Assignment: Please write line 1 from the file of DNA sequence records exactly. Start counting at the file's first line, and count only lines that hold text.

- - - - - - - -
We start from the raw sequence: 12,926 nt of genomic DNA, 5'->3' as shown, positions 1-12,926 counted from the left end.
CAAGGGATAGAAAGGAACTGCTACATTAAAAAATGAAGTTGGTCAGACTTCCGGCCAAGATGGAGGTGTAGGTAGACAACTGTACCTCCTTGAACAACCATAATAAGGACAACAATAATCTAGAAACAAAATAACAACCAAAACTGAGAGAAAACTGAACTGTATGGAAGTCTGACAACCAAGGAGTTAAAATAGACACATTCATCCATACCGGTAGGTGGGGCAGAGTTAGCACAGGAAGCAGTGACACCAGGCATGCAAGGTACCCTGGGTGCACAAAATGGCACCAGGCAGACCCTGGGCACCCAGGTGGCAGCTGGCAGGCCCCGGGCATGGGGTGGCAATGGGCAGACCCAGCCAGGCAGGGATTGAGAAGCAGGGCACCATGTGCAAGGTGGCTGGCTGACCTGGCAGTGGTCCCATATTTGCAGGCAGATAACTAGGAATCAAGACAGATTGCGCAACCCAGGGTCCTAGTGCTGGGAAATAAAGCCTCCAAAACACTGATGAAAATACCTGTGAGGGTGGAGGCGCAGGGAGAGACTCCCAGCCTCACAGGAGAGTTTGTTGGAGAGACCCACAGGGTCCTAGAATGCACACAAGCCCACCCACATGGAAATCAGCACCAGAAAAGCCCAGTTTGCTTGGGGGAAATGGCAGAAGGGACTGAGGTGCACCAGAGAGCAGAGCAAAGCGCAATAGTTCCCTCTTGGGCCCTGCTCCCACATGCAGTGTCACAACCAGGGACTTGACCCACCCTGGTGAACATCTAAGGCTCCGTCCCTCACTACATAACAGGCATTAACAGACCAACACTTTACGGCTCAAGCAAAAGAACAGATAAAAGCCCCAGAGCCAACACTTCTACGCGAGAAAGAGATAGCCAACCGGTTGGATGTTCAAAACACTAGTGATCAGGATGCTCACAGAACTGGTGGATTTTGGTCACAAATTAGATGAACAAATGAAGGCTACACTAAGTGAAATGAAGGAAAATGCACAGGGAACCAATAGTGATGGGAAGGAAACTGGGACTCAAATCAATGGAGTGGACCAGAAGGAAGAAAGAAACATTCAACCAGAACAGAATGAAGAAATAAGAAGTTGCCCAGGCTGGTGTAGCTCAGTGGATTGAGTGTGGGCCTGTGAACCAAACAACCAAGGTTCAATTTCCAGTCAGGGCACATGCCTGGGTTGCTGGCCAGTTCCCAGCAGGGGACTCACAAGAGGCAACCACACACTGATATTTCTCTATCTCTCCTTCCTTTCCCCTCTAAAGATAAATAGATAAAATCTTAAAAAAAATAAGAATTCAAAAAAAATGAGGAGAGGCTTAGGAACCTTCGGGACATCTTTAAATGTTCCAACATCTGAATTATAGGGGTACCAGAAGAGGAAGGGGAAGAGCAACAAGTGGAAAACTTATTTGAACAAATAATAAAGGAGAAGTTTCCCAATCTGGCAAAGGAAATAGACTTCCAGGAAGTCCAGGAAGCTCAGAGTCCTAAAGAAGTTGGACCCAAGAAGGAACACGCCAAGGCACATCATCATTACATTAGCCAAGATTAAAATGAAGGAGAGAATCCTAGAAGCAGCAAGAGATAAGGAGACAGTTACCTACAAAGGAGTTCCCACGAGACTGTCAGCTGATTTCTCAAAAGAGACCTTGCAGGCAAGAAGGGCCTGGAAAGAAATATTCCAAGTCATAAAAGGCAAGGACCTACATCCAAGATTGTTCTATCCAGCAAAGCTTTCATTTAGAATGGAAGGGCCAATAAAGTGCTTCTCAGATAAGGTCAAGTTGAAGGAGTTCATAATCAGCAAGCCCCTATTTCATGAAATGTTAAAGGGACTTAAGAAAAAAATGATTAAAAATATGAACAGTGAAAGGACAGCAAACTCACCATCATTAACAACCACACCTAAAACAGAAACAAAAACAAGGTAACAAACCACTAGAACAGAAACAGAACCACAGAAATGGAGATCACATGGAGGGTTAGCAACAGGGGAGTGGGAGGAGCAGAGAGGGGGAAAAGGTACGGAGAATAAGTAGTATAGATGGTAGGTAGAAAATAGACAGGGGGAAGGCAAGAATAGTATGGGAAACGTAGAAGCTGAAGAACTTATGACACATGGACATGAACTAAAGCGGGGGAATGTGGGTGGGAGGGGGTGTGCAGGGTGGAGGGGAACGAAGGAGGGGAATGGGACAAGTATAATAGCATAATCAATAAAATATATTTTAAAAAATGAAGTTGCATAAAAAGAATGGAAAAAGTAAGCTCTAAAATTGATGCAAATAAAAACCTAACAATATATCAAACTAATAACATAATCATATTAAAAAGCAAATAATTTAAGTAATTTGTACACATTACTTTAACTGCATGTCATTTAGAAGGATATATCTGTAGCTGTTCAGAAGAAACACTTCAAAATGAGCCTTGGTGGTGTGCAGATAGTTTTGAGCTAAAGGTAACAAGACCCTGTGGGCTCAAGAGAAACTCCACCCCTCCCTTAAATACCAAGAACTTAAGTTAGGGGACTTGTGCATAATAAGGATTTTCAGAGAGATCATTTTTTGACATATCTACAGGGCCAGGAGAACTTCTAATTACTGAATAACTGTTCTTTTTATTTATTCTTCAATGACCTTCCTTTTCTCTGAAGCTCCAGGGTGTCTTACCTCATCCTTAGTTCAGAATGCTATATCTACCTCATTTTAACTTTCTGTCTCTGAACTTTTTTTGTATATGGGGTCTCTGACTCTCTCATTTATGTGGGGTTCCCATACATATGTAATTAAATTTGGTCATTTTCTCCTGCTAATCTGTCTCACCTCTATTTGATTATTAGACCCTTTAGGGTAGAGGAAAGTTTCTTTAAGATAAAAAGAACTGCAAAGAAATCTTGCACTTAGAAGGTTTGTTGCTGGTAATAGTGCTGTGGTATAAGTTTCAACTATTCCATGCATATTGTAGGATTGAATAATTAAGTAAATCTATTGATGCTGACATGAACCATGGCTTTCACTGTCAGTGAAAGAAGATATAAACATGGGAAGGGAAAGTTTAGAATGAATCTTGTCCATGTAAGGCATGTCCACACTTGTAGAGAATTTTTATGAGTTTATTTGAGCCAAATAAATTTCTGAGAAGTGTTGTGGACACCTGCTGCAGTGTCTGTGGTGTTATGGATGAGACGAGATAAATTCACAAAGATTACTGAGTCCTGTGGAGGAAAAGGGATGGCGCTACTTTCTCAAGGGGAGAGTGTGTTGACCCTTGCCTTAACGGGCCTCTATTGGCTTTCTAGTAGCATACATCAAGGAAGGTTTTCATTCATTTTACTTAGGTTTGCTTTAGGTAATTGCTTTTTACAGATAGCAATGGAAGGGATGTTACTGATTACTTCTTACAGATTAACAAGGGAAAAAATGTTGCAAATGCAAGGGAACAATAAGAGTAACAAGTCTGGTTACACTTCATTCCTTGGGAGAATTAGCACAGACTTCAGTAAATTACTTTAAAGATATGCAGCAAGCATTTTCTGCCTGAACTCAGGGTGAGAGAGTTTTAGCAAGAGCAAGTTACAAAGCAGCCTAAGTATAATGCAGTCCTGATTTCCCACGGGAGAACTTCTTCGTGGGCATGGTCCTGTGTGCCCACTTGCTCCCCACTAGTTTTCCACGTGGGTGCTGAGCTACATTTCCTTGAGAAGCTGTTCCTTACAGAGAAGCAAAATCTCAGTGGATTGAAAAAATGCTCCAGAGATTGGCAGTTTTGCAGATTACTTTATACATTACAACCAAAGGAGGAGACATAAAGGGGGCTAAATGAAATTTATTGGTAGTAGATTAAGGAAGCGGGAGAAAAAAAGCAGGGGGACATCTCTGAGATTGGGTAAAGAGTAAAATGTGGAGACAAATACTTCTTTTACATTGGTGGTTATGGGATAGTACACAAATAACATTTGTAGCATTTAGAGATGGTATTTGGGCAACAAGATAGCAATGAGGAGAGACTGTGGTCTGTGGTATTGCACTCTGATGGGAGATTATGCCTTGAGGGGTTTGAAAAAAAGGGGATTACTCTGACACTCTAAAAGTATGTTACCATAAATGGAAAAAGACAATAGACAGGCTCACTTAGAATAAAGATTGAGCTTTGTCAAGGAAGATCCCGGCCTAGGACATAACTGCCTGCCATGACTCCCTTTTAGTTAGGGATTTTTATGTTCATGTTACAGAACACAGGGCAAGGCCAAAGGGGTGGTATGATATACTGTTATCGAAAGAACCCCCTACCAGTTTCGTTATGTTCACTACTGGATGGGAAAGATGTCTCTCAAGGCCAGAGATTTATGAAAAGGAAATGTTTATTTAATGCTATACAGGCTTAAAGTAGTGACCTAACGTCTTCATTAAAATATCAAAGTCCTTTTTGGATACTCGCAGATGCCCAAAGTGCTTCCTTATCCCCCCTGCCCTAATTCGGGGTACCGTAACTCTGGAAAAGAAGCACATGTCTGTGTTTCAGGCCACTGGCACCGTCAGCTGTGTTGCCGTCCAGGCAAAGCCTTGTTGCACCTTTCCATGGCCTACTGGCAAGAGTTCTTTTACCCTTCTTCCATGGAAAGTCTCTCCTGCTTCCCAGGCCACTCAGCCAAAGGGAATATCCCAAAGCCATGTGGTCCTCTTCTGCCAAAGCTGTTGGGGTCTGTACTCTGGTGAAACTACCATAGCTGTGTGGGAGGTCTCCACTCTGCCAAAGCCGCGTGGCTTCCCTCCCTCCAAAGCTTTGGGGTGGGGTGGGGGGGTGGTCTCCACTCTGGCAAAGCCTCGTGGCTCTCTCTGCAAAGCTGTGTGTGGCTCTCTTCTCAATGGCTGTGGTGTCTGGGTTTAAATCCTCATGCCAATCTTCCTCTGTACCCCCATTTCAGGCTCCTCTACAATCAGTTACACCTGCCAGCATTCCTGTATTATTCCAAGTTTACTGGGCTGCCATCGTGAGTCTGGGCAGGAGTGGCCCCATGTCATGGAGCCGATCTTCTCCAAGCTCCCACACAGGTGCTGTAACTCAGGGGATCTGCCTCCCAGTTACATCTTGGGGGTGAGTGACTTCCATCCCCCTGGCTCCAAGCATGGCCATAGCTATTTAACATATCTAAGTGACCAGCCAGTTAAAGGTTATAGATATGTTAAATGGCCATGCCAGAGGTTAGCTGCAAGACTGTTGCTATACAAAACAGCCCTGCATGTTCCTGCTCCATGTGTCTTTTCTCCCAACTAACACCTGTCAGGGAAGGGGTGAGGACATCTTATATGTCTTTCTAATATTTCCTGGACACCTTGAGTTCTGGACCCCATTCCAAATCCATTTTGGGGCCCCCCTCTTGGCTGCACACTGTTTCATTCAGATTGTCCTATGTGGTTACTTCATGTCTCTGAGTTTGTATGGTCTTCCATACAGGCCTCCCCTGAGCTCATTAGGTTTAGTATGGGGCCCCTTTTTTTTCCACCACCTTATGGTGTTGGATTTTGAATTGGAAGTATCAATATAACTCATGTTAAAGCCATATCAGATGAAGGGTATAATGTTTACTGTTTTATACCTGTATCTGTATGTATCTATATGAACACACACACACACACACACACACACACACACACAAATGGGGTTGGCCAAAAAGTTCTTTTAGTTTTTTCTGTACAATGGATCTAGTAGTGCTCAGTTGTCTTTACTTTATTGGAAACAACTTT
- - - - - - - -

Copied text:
We start from the raw sequence: 12,926 nt of genomic DNA, 5'->3' as shown, positions 1-12,926 counted from the left end.